The Cloisters, Metropolitan Museum of Art (Medieval Collection), New York

Document created by ssindc on May 11, 2015
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As I was driving through New York on the Henry Hudson Parkway - on the way to Bronxville/Yonkers - my eye caught what I (correctly) assumed had to be The Cloisters, the Metropolitan Museum of Art's facility where it houses/displays much of its Medieval Collection.  I admit I only knew of it because of the (fictional) book Tell the Wolves I'm Home (by Carol Rifka Brunt) - it's a very good book, and the Cloisters play a major role in the protagonist's memory and feature prominently in the story.  In any event, I pulled off the road, paid the admission fee, and was glad I did.

 

Quite simply, the grounds are beautiful, the collection is fascinating, the gardens are enchanting, and the outdoor cafe is comfortable enough that it's a pleasant place to pass the time.

 

You can read much more about the facility's fascinating history here: http://www.metmuseum.org/about-the-museum/history-of-the-museum/the-cloisters-museum-and-gardens  But here's a summary (excerpted from the Met web page) about some of its remarkable history:


 

Much of the sculpture at The Cloisters was acquired by George Grey Barnard (1863–1938), a prominent American sculptor, and an avid collector and dealer of medieval art. Barnard opened his original Cloisters on Fort Washington Avenue to the public in 1914. Through the generosity of John D. Rockefeller, Jr. (1874–1960), the Museum acquired Barnard's Cloisters and most of its contents in 1925. Early on, it was clear that a new, larger building would be needed to display the collection in a more scholarly fashion. Rockefeller donated to New York City, and financed the conversion of, some fifty-six acres of land just north of Barnard's museum, which became Fort Tryon Park—approximately four acres of which was destined as the site for the new museum. Following J. Pierpont Morgan's purchase of twelve miles of the New Jersey Palisades in 1901 to preserve the cliffs and shoreline from excessive quarrying, Rockefeller in 1933 donated some seven hundred additional acres of the Palisades' plateau to preserve the view from The Cloisters. In addition to providing the grounds and building to house the Barnard collection, Rockefeller contributed works of art from his own collection—including the celebrated Unicorn Tapestries—and established an endowment for operations and future acquisitions.  [Now THAT'S philanthropy!]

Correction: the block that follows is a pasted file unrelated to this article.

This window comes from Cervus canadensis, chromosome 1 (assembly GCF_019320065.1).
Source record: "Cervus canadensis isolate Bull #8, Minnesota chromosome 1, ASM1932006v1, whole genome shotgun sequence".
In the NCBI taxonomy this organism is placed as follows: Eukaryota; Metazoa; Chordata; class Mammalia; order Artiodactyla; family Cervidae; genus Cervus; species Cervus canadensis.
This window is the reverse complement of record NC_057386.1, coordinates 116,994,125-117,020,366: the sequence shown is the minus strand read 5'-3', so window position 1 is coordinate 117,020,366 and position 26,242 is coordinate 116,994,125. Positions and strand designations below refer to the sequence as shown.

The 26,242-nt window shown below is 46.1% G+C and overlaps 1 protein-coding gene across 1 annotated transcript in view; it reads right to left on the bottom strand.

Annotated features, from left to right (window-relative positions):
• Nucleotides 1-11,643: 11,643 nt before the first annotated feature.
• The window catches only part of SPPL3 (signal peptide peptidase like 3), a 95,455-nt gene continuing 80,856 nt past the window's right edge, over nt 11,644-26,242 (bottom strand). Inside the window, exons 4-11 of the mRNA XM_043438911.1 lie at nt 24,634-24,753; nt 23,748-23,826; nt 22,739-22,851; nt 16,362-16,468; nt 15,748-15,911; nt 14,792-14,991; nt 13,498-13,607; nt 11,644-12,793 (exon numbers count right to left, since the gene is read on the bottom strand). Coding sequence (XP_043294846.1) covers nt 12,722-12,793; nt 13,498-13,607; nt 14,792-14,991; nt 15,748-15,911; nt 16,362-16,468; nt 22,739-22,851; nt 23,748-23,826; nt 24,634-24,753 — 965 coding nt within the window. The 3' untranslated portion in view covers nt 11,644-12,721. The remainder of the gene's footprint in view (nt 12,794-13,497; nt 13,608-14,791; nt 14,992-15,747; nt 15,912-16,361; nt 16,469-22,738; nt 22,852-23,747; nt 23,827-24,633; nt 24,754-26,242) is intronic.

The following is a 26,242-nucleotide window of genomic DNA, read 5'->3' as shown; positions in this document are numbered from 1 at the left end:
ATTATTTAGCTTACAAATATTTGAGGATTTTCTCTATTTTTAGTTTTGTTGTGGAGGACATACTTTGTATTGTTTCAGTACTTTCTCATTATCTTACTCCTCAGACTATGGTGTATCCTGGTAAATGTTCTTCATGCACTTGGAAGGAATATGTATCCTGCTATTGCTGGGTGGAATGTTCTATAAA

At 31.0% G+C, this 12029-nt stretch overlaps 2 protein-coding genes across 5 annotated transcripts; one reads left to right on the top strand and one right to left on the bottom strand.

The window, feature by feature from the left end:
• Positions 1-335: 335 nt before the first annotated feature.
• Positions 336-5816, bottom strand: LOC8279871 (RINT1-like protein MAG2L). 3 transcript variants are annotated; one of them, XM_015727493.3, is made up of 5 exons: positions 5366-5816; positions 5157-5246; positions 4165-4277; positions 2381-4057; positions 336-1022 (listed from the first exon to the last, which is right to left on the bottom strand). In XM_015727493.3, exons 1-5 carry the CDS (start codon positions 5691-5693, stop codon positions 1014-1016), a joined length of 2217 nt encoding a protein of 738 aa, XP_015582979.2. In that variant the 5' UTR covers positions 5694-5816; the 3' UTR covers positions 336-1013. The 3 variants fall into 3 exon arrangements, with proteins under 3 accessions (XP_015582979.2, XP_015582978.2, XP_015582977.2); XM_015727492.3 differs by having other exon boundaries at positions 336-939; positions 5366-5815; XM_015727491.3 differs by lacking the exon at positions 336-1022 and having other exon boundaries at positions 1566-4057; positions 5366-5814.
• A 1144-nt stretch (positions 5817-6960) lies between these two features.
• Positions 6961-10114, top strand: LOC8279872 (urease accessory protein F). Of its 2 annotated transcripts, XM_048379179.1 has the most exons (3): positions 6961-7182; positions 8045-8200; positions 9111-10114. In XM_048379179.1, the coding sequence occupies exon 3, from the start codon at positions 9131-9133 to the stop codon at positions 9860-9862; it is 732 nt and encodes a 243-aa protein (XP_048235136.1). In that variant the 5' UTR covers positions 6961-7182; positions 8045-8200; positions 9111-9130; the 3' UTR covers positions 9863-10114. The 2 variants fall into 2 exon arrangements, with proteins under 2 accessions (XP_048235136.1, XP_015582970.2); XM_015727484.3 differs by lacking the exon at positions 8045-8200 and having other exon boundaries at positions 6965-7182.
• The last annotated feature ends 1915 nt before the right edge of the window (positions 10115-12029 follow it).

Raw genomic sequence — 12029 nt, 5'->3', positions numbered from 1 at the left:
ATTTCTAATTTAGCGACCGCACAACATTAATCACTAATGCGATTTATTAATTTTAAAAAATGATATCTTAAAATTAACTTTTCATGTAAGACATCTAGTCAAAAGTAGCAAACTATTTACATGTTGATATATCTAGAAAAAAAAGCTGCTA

p.s. The Cloisters are accessible from NYC (where there are innumerable Marriott properties), but - if you wanted to stay closer - the Residence Inn in New Rochelle is a safe bet, and, of course, there's another property in Yonkers.

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